Soft demand pushes marine spot rates to ‘lowest sustainable level’

Sub Levels

Nick Savvides (Roadster) –

The latest report from Maritime Strategies International (MSI) says weak demand in three major ocean trades combined with an expected flood of new tonnage will help push interest rates down.

ONE CEO Jeremy Nixon said today: [Q1 23] is significantly weaker than in the first calendar quarters of the last two years. ”

However, this was not unexpected “as the Covid 2022 recovery cycle has resulted in a strong restocking program for consumer goods.”

Nixon believes there have been excessive adjustments affecting sales and inventory levels, but ONE doesn’t expect any signs of a recovery until June or July.

MSI’s report described spot rates as stable, albeit at “sustainable minimums”, but contract terms are still in negotiations in many cases, with “room for further declines in terms of contracted fares”. there is”.

Meanwhile, Drewry’s WCI Composite Index fell 2% week-on-week to $1,740.26 per 40 feet, down 78% from the same week last year.

Fares from Shanghai to Rotterdam and Los Angeles have fallen by 1% and 2% respectively, and fares from Rotterdam to New York have also fallen by 2%.

Xeneta’s view of contract settlement was ruthless, suggesting the shipping industry “endured a tough time in April” and long-term interest rates fell 10.6%.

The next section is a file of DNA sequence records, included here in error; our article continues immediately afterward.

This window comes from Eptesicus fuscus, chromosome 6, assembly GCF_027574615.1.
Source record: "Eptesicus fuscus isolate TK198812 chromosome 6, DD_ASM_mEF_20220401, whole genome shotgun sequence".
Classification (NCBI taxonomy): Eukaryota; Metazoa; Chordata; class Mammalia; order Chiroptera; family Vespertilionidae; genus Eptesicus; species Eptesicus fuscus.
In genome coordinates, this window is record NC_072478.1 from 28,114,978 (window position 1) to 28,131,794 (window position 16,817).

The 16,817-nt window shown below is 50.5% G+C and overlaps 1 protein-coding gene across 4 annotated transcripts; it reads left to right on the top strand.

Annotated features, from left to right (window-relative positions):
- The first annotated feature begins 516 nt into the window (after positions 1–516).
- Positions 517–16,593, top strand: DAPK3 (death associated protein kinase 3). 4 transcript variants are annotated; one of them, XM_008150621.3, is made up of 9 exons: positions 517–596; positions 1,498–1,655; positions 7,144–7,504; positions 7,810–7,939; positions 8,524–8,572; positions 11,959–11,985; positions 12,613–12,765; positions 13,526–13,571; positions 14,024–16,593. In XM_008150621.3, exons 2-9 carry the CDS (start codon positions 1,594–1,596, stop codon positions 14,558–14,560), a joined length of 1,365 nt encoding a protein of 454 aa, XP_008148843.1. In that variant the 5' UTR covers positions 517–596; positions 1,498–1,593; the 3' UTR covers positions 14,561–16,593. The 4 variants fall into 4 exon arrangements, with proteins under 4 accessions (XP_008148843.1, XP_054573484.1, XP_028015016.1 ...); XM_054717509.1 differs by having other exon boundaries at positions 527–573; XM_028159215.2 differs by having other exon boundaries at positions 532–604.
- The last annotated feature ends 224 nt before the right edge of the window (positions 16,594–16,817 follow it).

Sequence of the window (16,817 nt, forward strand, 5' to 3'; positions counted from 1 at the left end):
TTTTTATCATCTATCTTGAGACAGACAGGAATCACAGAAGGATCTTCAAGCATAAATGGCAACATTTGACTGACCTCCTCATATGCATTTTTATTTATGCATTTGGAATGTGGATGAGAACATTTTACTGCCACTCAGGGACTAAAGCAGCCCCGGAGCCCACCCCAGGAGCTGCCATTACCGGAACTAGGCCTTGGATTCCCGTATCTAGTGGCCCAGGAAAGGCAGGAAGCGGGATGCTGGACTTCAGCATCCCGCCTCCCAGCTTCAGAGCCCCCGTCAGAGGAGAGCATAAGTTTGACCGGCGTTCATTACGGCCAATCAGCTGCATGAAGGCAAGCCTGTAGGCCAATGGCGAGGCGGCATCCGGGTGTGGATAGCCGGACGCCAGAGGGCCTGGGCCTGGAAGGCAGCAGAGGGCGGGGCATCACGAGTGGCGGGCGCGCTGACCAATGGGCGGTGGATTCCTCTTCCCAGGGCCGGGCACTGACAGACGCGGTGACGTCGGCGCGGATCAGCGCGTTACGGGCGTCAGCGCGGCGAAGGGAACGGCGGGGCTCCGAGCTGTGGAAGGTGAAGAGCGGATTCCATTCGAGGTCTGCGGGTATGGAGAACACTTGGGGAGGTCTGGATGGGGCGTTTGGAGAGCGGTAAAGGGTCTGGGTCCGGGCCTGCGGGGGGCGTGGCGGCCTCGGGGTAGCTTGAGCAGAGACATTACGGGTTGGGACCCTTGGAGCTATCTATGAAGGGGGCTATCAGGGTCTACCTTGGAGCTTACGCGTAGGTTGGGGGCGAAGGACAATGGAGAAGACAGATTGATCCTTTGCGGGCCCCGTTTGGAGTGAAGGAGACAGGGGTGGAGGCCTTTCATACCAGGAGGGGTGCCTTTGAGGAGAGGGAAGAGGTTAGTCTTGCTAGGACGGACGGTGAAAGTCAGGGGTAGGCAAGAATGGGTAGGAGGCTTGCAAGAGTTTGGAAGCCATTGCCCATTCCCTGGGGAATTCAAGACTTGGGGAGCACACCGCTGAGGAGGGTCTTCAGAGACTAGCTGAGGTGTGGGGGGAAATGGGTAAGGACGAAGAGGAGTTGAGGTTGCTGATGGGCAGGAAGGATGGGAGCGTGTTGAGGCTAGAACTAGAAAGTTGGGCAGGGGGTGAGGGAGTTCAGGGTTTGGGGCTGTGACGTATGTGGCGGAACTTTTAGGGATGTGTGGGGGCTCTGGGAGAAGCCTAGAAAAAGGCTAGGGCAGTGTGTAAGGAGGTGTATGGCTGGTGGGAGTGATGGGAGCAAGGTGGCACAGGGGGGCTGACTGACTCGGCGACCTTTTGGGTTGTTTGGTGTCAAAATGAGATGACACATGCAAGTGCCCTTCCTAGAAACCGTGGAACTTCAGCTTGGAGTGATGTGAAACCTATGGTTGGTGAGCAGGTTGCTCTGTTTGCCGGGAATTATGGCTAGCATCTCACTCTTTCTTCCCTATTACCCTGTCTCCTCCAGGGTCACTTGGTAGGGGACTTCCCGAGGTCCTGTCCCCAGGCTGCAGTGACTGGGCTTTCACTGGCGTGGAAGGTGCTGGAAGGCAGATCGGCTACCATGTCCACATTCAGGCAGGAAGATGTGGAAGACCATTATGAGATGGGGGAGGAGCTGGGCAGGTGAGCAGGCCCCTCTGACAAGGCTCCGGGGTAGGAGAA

“Tolls were reduced across the board, with trade lanes in all regions decreasing month-over-month, with many newly negotiated contracts at prices reflecting low market demand and high capacity,” Xeneta said. added.

Its XSI shows interest rates on all trades have fallen 13.6% this year, adding CEO Patrick Bergland.

“The meager 0.5% drop in March was somewhat misleading. It was basically the calm before the storm as we waited for new contracts with significantly lower prices to come into force in April. We can now see the dramatic impact.”

Berglund believes carriers are “in a pinch” as demand is hit by economic and geopolitical factors and shippers “take the lead” during negotiations.

“To demonstrate the significant shift in market sentiment here, they [contract rates] An increase of 118.5% from April 2021 to April 2022. So given the still weak fundamentals, year-on-year growth is unlikely to sustain for much longer. “We are very likely to see further declines,” he said.

US imports fell 1.5% month-on-month, the smallest of all indices, according to Xeneta XSI. But Berglund said, “But with May 1 approaching the day many new contracts come into effect, this small change could mask the reality of true long-term deals.”

European imports recorded their biggest ever decline and long-term interest rates fell 19.5% month-on-month, according to Xeneta. Exports outperformed slightly and the sub-index he fell 15.8%.

(c) Copyright Thomson Reuters 2023.

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